Many Native American symbols and art depicting large mammals are influenced by the presence of megafauna in the pre-historic world. Mastodons were hunted to extinction by the Clovis tribes and also may have perished as a result of changing environmental conditions that made their natural habitats inhospitable.

Native American symbols are incorporated into ceremonial dress. Amerindian war paint is known worldwide its imposing appearance, framing the user’s face in vivid colors that evoke a sense of raw power, masculinity, and communion with the otherworldly.

For people uninformed on Native American history, it is easy to dismiss totem poles as art alone. To the Native American tribes, a totem pole is something much more than a cultural art piece. Totem poles are sacred objects to the tribes, and they represent spirits, supernatural creatures, gods, families, tribes, and individuals. Many Native American tribes believe that totems represent the nine individual spiritual guides that will help a person throughout the course of their life.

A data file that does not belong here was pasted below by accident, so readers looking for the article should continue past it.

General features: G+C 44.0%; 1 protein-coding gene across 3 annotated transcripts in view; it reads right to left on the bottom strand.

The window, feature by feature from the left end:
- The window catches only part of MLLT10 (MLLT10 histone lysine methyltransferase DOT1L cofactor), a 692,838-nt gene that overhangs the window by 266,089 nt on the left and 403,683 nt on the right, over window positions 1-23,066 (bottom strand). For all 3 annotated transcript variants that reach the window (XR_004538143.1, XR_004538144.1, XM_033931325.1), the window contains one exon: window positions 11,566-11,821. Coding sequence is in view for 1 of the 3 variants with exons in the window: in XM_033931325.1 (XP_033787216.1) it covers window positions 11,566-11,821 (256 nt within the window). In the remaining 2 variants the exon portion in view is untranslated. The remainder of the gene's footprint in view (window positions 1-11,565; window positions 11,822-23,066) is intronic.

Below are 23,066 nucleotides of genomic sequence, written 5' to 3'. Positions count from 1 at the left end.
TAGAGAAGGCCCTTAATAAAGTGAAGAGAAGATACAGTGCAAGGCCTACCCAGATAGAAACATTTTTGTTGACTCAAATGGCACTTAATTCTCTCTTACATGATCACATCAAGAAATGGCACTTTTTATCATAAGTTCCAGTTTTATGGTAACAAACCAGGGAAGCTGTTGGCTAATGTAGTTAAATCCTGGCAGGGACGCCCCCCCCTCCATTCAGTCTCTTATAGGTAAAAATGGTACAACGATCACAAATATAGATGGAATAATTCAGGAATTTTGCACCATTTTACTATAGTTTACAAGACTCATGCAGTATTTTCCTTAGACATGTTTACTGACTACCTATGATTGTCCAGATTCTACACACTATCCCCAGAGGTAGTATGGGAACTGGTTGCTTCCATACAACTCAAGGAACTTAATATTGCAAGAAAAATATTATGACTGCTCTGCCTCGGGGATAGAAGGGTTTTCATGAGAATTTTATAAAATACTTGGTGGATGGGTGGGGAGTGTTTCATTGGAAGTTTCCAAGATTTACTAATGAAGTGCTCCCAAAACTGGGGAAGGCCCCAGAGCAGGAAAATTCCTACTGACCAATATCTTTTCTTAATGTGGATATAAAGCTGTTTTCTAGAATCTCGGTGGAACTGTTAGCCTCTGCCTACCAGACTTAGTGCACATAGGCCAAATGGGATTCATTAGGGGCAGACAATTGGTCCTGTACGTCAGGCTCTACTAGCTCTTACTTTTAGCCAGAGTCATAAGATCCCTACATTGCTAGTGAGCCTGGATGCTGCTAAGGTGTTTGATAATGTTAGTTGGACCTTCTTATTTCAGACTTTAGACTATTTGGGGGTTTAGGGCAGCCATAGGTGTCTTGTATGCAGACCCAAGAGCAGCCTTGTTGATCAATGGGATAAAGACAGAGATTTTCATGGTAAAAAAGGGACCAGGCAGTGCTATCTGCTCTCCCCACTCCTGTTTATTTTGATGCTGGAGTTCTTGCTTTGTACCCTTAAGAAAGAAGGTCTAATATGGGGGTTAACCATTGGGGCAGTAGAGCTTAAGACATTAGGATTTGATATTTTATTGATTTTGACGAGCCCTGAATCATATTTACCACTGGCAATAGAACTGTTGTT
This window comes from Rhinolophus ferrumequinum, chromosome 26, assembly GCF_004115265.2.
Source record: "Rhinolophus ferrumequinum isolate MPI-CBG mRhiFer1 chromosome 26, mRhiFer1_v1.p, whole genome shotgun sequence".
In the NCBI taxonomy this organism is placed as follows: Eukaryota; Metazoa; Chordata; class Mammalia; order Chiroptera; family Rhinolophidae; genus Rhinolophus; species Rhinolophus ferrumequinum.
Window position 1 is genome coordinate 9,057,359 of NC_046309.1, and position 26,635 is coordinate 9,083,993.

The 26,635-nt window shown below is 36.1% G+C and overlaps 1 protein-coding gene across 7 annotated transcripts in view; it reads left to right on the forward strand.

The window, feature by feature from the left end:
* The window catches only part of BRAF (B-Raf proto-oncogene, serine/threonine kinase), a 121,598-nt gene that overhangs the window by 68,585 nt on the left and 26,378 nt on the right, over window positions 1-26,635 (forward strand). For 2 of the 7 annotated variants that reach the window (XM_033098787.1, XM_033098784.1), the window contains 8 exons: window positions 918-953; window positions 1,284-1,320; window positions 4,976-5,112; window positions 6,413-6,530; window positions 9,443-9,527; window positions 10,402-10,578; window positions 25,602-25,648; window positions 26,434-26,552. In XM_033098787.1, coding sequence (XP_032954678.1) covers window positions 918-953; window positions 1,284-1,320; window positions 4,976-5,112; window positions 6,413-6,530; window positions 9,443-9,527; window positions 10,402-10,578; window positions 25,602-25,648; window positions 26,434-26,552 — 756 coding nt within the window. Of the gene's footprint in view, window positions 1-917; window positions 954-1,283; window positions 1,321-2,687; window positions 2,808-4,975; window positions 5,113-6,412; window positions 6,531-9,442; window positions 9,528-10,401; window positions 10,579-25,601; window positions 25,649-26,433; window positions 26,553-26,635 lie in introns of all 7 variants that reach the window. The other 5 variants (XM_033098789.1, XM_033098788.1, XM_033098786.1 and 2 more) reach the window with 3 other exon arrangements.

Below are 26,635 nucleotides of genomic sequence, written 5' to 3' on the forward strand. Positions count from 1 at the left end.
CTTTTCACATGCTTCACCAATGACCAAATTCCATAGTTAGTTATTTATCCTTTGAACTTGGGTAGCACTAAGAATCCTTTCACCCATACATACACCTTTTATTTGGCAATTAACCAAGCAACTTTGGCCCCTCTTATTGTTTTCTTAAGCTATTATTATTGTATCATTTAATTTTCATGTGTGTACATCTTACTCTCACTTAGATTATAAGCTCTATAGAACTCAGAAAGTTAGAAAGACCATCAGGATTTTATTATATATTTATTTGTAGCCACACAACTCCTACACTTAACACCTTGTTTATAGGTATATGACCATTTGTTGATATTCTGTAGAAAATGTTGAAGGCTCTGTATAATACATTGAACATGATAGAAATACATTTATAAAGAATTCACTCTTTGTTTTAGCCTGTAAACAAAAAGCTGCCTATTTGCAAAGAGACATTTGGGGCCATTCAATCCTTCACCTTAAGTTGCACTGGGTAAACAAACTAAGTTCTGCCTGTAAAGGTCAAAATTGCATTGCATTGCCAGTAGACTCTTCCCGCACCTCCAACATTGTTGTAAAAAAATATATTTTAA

According to Native American tradition, everyone identifies with certain totems or spirits. If you’ve ever felt yourself drawn to particular animals, frightened by some animals, you’re constantly around a certain type of animal, you’re interested deeply in representations or figurines of a type of animal, or you have recurring dreams about one particular type of animal, then that animal is spiritually inseparable from you.

Perhaps one of the most famous and well-known Native American symbols is that of the Thunderbird. The Thunderbird is an animal that very may well have existed, although some scientists and zoologists regard it as a purely mythical creature. Thunderbirds are a pervasive symbol in Native American culture, and depictions of the Thunderbird can be found on many crafts of the First Peoples from weapons to pottery. Some cryptozoological specialists believe that the Thunderbird may have been an ancient mega condor or another large bird of prey, but the evidence is largely inconclusive.